Confidence: This one is interesting, because if there is any profession in which professionals are insecure, it’s writing. But professionals tend to express it differently. They are less likely to express their insecurity publicly on the internet. They are less likely to make extreme self-effacing remarks in public. They are more likely to be matter-of-fact about their insecurities if they happen to come up. And they are more likely to deal with their insecurities with their close friends instead of with whoever happens to be around.

A writer must have the confidence to envision entire new worlds in her mind. Photo Credit: h.koppdelaney via Compfight cc

A writer must have the confidence to envision entire new worlds in her mind. Photo Credit: h.koppdelaney via Compfight cc


Empathy: Professionals recognize we all have to pay dues, we all have to navigate a series of “breaks,” and we all have our own set of problems.

I wince whenever I hear one writer talk about a professional difficulty, only to have another, usually less experienced writer say, “Oh, I wish I had your problems.” NO. Just NO. First off, problem comparing is not helpful. Second of all, that other writer just passed up a golden learning opportunity. Who knows when this “coveted” problem might be your own? Third, the writer sharing the problem is going to notice the lack of empathy offered and the relationship might be weakened as a result.

Talking/Listening: Amateurs interrupt; professionals listen. Amateurs tend to go on and on with a minimum of prompting. They talk for twenty minutes straight about their current project and then never ask about yours. They inadvertently reveal ignorance because they are so busy filling the space with themselves.

One of my favorite things to do in a professional setting is find someone whose knowledge and opinions I respect and get them talking. And then I sit there asking questions and soaking up everything they say like a super-absorbent sponge. The amount of information I get from doing this is priceless. I already know what I have to say; I want to learn about what other informed people think.

What do you think are important marks of a professional?


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I recently received an email from a friend of mine asking for travel advice for an upcoming trip to Europe. I am always thrilled to be asked about travel, because any excuse to talk about it is a good excuse in my book. So I wrote back promptly sharing what I knew, and when he thanked me, he also said, “You talk and blog about the wonders of travel, but for us newbies the actual process can be a bit intimidating.” And I knew I had today’s blog post.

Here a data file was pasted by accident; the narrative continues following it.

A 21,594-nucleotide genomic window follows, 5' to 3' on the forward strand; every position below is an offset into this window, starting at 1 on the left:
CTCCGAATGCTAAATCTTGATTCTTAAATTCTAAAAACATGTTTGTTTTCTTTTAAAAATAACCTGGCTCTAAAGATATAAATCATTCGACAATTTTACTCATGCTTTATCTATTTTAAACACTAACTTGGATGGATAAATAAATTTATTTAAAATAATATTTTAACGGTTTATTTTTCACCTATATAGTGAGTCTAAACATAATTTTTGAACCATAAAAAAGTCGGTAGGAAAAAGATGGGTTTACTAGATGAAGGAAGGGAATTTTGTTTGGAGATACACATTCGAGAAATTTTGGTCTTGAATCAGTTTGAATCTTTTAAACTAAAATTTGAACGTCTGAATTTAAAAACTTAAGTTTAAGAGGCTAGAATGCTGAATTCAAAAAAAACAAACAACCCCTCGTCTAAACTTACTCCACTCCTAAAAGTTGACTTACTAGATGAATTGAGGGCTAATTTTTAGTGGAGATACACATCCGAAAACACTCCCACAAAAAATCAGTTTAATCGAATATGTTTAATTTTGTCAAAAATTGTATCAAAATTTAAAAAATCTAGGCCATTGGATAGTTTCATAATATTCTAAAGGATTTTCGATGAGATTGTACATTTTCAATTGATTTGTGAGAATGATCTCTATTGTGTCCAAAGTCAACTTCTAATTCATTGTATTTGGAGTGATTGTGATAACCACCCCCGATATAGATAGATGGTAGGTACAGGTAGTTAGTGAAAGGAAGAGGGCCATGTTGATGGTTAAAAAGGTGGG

One of my favorite things about travel (and also one of the things I most dread, paradoxically enough) is how uncomfortable it can be. It can shake us loose from our daily routines, from our preconceptions, even from who we might think we are. It challenges us, it taxes us, and sometimes things go wrong. Sometimes things go very, very wrong.

But I realize that maybe that’s not what I tend to talk about. My excitement and passion for travel shines through so brilliantly that it tends to eclipse all else. I gloss over many of the hard bits, or I don’t mention them at all. Plus many events that were quite difficult at the time seem funny or interesting in retrospect. Even as they’re happening, I try to see them as all part of the adventure, and that attitude carries through even when I’m back home.

So yes, the process of travel is intimidating, and not just if you’re a travel newbie. It takes a certain amount of energy to get started, and at this time in my life when I’m getting more settled and am dealing with lingering physical limitations, I have that energy less often than I used to. And while I’m not overly intimidated by travel to Europe anymore (which wasn’t always the case), I’m still easily overwhelmed by contemplating trips to other parts of the world. (Exotic diseases are my bugaboo. If the ailments I read about in the medical part of the guidebook are too disgusting, I lose all enthusiasm for visiting. I’m also convinced that I will get malaria in many parts of the world because mosquitoes love me soooo much.)

I didn't have a digital camera when I was in Sweden, so a photo of Norway is going to have to do...

Still, it is through the discomfort that transformation can occur, which is why I love it in spite of itself. The first non-English-speaking country I visited by myself was Sweden. Very modern, almost everyone speaks at least some English there, the food isn’t too crazy. I’d arranged to stay in a dorm room in Stockholm, so I even had a place to head upon arrival. I went out and about my first day, and I was so overwhelmed by being alone in a foreign place that I went back to the dorm and hid. I’m not even kidding, I hid and watched TV and cooked food in the dorm kitchen and felt miserable. I thought I’d made a terrible mistake, and it took all my willpower to eventually leave the safety of my room and continue my travel adventure.